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Endoscopic removal of chronic subdural hematoma

A rare operation was successfully performed in the neurosurgery department: Endoscopic removal of chronic subdural hematoma.

A 67-year-old man was urgently taken to the hospital with a suspected stroke. Symptoms such as speech impairment and weakness in the limbs indicated acute cerebrovascular accident, but a computed tomography scan of the brain did not confirm the diagnosis. A chronic subdural hematoma was identified, resulting from a long-standing head injury.

The hematoma was a life-threatening and was an intracranial collection of blood caused by a ruptured blood vessel between the skull and the brain.

Within a few weeks after the injury, the original hematoma was encapsulated and the capsule began to produce fluid on its own, resulting in an increase in the volume of the hematoma and compression of the right hemisphere of the brain.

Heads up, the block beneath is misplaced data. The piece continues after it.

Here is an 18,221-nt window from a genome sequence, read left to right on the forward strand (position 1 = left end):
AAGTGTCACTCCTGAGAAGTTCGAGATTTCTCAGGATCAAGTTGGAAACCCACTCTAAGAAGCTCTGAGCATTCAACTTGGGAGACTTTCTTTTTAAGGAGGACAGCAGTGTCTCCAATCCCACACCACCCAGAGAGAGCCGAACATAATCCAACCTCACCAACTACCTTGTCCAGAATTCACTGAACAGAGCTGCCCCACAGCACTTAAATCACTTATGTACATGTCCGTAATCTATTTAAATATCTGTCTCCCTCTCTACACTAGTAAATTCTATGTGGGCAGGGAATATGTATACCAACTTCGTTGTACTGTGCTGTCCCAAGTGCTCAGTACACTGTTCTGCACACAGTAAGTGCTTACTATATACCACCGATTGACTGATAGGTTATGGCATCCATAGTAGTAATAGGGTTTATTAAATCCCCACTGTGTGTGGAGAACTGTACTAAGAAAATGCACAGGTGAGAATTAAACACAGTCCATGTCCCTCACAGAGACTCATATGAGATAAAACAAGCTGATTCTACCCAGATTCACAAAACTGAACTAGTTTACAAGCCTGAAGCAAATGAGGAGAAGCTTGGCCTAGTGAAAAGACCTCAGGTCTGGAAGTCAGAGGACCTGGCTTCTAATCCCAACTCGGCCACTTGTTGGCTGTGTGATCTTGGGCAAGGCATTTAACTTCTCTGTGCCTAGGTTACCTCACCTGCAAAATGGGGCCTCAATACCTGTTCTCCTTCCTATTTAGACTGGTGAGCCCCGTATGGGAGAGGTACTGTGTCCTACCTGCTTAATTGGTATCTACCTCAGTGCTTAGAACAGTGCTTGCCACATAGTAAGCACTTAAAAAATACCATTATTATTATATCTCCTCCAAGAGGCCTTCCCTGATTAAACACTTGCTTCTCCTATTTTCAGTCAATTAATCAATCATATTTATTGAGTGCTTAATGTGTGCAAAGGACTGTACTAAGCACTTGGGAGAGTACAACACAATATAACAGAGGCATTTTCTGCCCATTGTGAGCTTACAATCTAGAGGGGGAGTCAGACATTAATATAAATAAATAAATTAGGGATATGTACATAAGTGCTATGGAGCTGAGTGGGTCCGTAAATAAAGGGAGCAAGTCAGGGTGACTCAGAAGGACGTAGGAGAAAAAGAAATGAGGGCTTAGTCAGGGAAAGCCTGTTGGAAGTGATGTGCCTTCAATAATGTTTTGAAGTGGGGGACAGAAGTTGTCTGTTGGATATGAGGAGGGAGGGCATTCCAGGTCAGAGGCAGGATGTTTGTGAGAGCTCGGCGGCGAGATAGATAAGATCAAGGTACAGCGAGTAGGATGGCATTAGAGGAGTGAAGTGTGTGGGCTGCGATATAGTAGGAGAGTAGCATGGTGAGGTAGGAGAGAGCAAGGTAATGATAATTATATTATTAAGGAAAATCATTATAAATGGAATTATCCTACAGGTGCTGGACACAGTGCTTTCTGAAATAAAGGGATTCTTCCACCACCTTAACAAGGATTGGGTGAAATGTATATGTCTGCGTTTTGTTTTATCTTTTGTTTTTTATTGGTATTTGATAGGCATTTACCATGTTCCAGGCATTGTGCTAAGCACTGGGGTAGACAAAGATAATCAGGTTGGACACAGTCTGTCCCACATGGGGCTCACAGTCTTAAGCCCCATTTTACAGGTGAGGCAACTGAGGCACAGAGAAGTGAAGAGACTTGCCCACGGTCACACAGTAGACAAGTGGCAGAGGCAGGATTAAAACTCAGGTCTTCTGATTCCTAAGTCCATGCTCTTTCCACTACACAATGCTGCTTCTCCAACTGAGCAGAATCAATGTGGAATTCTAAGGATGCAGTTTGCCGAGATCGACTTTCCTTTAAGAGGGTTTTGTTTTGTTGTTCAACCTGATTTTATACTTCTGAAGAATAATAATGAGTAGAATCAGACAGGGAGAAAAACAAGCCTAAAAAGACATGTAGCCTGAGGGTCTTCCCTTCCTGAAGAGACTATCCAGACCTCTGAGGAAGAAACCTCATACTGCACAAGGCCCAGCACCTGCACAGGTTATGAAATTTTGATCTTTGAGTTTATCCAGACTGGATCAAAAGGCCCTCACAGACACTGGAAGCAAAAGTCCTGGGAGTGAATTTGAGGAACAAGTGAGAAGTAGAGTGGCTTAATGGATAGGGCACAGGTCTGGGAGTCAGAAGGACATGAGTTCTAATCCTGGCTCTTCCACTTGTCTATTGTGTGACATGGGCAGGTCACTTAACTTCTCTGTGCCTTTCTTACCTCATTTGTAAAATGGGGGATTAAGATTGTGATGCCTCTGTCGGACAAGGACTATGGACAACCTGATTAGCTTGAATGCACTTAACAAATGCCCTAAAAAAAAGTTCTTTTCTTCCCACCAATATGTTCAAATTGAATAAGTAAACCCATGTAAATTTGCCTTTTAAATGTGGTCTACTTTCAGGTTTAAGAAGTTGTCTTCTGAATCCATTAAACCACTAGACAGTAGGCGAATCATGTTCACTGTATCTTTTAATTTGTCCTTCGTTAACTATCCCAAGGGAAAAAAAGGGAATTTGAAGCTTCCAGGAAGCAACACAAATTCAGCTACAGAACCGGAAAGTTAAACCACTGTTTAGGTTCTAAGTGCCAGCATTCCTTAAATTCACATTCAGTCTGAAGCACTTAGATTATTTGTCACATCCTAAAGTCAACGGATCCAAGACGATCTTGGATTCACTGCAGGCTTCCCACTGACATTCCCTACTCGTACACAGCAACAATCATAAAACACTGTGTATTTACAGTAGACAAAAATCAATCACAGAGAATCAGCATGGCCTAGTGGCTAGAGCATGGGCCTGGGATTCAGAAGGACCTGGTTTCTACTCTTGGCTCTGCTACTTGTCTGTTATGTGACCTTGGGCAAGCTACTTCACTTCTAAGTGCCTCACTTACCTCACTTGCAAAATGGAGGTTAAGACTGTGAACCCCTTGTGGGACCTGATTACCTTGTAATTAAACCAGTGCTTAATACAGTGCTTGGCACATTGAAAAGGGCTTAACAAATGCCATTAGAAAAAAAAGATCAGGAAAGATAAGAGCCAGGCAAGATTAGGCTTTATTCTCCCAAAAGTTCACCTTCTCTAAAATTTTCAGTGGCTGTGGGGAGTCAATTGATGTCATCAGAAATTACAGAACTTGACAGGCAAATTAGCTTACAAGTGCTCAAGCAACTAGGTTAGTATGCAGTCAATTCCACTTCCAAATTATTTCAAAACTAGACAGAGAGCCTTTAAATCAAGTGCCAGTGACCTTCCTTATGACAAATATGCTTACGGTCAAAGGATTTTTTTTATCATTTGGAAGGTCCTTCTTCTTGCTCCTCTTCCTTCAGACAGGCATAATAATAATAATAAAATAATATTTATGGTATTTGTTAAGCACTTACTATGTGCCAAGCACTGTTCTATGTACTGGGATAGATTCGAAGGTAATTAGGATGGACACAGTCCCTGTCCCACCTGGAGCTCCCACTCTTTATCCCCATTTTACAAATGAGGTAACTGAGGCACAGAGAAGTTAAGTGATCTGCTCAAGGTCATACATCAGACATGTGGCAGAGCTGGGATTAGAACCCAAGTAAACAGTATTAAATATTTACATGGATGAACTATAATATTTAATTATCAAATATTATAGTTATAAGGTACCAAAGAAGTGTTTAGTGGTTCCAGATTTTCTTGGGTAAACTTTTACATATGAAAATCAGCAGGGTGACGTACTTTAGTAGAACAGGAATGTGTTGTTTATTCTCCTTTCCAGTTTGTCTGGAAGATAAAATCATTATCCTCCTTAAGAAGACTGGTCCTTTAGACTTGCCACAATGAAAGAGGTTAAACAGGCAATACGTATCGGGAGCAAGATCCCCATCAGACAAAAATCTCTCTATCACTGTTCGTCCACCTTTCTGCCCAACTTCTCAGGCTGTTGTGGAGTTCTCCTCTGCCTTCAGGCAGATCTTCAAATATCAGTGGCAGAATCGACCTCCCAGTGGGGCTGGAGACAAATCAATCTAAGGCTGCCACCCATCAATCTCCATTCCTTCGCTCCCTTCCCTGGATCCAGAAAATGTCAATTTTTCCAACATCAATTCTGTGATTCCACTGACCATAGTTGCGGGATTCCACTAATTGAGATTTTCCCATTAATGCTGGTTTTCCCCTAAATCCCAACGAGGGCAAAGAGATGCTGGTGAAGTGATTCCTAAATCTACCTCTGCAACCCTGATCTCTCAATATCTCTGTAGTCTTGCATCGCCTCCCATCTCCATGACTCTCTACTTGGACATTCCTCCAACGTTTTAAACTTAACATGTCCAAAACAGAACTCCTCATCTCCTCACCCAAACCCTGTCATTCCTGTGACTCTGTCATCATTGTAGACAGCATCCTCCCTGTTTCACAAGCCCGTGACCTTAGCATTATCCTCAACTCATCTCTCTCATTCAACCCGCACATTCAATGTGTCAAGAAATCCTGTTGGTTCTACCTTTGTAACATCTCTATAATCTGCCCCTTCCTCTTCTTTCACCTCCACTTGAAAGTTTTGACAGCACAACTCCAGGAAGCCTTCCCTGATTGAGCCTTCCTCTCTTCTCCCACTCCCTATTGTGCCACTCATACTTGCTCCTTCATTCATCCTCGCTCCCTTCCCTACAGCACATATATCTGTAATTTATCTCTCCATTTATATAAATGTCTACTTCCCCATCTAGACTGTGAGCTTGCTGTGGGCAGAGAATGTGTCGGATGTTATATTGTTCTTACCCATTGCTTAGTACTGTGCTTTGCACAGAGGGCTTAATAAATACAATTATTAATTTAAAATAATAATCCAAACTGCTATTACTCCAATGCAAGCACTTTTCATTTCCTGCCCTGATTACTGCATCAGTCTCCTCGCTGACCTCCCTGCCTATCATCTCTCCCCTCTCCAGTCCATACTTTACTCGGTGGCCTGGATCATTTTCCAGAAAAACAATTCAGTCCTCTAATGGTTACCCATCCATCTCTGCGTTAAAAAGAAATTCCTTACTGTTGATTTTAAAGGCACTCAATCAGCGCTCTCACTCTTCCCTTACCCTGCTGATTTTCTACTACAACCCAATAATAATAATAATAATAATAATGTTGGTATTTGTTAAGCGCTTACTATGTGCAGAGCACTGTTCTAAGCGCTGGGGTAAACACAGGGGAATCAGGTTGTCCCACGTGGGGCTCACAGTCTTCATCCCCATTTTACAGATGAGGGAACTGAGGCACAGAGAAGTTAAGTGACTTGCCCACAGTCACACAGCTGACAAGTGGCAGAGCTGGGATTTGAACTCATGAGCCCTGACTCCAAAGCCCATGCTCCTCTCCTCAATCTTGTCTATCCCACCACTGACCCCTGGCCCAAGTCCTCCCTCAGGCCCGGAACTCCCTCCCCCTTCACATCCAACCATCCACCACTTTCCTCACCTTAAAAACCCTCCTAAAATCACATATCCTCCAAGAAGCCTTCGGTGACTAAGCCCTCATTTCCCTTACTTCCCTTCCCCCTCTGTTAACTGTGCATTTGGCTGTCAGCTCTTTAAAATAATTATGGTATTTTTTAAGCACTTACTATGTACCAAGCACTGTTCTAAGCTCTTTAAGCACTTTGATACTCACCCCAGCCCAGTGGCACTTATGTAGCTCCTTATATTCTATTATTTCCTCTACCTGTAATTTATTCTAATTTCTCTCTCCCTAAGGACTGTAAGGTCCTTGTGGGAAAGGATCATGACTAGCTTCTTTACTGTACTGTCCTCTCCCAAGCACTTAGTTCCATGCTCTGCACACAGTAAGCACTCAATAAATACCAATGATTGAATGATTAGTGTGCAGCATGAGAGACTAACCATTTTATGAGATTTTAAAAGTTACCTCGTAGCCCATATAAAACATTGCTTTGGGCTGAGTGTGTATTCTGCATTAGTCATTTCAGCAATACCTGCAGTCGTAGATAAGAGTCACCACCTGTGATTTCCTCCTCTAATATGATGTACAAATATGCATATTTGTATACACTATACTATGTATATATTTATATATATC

The peculiarity of this hematoma was that it was multi-chambered and separated by partitions (septa), which is rare.

In such cases, surgical treatment is indicated — craniotomy, which entails greater trauma with a long recovery period.

At the medical consultation, it was decided to perform the operation endoscopically, which was performed by neurosurgeons: deputy chief physician for surgery S.A. Asratyan, head of the neurosurgery department V.V. Pak, neurosurgeon D.L. Paskhin. and neurosurgeon Belkov M.V.

Previously, such operations have not been performed using the endoscopic method in our clinic.

A small hole was drilled in the patient's parietal region in the projection of the hematoma to insert an endoscope. Under visual control, one of the parts of the hematoma was opened, and, thanks to the intersection of the septa, all chambers were combined into one. This made it possible to better sanitize the hematoma cavity and minimize the risks of its re-formation.

With the help of a catheter through which the contents were drained, the hematoma was completely freed, and the brain was able to straighten out.

A month later, a repeat CT scan revealed no signs of hematoma, and there was no compression of the brain.

At the moment, the patient's life and health are not in danger.

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